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Of Respect, Trust and Justice by Michael Bennett

Michael Bennett is the President of The Collation of Patients’ Rights (CPR). CPR is a grassroots organization that is dedicated to protecting and promoting all aspects of patients’ rights and safety. He lives in Baltimore with his wife and five children.

Although the term “The Greatest Gen-

eration” has never really been defined, it should refer to those who lived through the trying times of the depression, fought on the miserable battlefields in Europe and the Pacific during World War II, embodied the values of hard work, jus- tice, compassion, dignity coupled with a refusal to complain about their hardships, and possessed an unqualified love of their country. In all of these ways, my father was the embodiment of the “Greatest Generation”. My father respected doctors and he trusted hospitals. In 2004, my father’s re- spect and trust was met with the greatest betrayal imaginable when he became the victim of a litany of medical malpractice and negligence which tortured him for four months before ultimately killing him.

My father and I were tied at the souls.

We knew each other’s thoughts and felt each other’s feelings. The dark tragedy that befell him ignited within me a deep, a very deep, desire for justice for him and prompted me to make a commitment to prevent others from going through the same unnecessary torture that he went through.

Late in 2004, I walked into a law office and I began the pursuit of justice for my father. Around the same time, Maryland Gov- ernor Robert Ehrlich called for an emergency session of the legislature to “re- solve” the problem of skyrocketing medical malpractice insurance. The gov- ernor claimed that frivolous lawsuits and runaway jury awards were the cause of doctors’ high insurance rates. His strat-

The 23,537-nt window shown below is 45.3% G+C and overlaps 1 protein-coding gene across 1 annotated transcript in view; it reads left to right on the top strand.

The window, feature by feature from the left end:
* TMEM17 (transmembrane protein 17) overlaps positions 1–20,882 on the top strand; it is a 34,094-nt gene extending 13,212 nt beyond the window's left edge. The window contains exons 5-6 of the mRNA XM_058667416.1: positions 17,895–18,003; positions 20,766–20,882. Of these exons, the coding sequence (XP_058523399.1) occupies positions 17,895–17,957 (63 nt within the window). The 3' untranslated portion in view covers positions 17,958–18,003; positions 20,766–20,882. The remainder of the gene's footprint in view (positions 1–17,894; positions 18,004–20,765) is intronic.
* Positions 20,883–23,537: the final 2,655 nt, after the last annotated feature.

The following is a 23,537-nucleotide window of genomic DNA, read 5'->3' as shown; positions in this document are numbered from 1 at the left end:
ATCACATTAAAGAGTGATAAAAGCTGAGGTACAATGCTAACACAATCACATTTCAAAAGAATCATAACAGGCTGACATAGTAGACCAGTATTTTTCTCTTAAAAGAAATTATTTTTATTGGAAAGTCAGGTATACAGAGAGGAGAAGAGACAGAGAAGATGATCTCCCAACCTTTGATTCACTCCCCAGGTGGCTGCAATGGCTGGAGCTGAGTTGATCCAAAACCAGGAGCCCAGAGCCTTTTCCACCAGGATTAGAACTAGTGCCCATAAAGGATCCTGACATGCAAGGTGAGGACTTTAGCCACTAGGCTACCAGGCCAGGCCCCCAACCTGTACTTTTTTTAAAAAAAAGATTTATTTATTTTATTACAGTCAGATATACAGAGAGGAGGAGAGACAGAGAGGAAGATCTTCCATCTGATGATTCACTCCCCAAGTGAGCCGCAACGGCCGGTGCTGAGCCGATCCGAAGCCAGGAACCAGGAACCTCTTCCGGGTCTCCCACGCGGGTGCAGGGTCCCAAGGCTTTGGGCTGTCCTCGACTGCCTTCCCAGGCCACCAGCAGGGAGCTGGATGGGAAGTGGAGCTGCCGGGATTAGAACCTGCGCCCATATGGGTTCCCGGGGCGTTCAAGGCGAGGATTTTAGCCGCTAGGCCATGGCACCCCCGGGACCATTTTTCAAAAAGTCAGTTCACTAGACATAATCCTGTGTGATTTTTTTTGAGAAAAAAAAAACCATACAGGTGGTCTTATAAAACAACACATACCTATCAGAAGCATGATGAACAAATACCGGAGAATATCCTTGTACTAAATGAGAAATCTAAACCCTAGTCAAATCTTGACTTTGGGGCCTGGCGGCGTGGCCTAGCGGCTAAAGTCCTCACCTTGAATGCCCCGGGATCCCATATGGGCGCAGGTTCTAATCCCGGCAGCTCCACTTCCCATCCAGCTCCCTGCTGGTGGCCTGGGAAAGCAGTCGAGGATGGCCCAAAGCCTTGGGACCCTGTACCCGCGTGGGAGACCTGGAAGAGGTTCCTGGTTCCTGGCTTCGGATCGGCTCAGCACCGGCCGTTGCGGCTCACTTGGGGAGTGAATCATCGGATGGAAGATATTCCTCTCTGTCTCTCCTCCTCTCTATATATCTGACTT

egy was to further curtail the compensa- tion afforded to victims of malpractice and all but eliminate most victims’ access to the courts. The Governor hoped to con- vince the legislature that “tort reform” was long overdue. The tort reformers never presented any evidence to back up their arguments. In- stead, they relied on a position of “personal accountability” that had gained popularity among a large segment of the public. The reformers said they were out to correct the abuses of the system and protect the public’s dwindling access to medical care. Many of the “reformers” argued that doctors were leaving the state in droves because of the liability crisis, while allied proponents in Washington D.C. were claiming doctors were leaving there to go to Maryland for the same rea- sons! But what they really wanted had nothing to do with justice, fairness or even access to medical care. In response to the egregious assault on the most basic civil rights of the most vulnerable of our society, a small core of us who had felt the anguish of being vic- timized and who had come to know the rigors of the system, formed the Coali- tion For Patients’ Rights (CPR). We were from all political, ethnic and religious persuasions. We needed no motivational speeches or encouragement. We didn’t need for anyone to explain the issues to us or how important was the fight. Prior to our experiences, we respected the medical professions and we trusted the healthcare system. But we suffered the pain, the anguish, the injuries, the death and the kind of betrayal that my father had experienced. We all had first hand knowledge of what “bad medicine” really means and how pervasive it really is. We had seen how most hospitals are under- staffed, dysfunctional and breeding grounds for deadly bacteria that are rou- tinely passed from patient to patient. We

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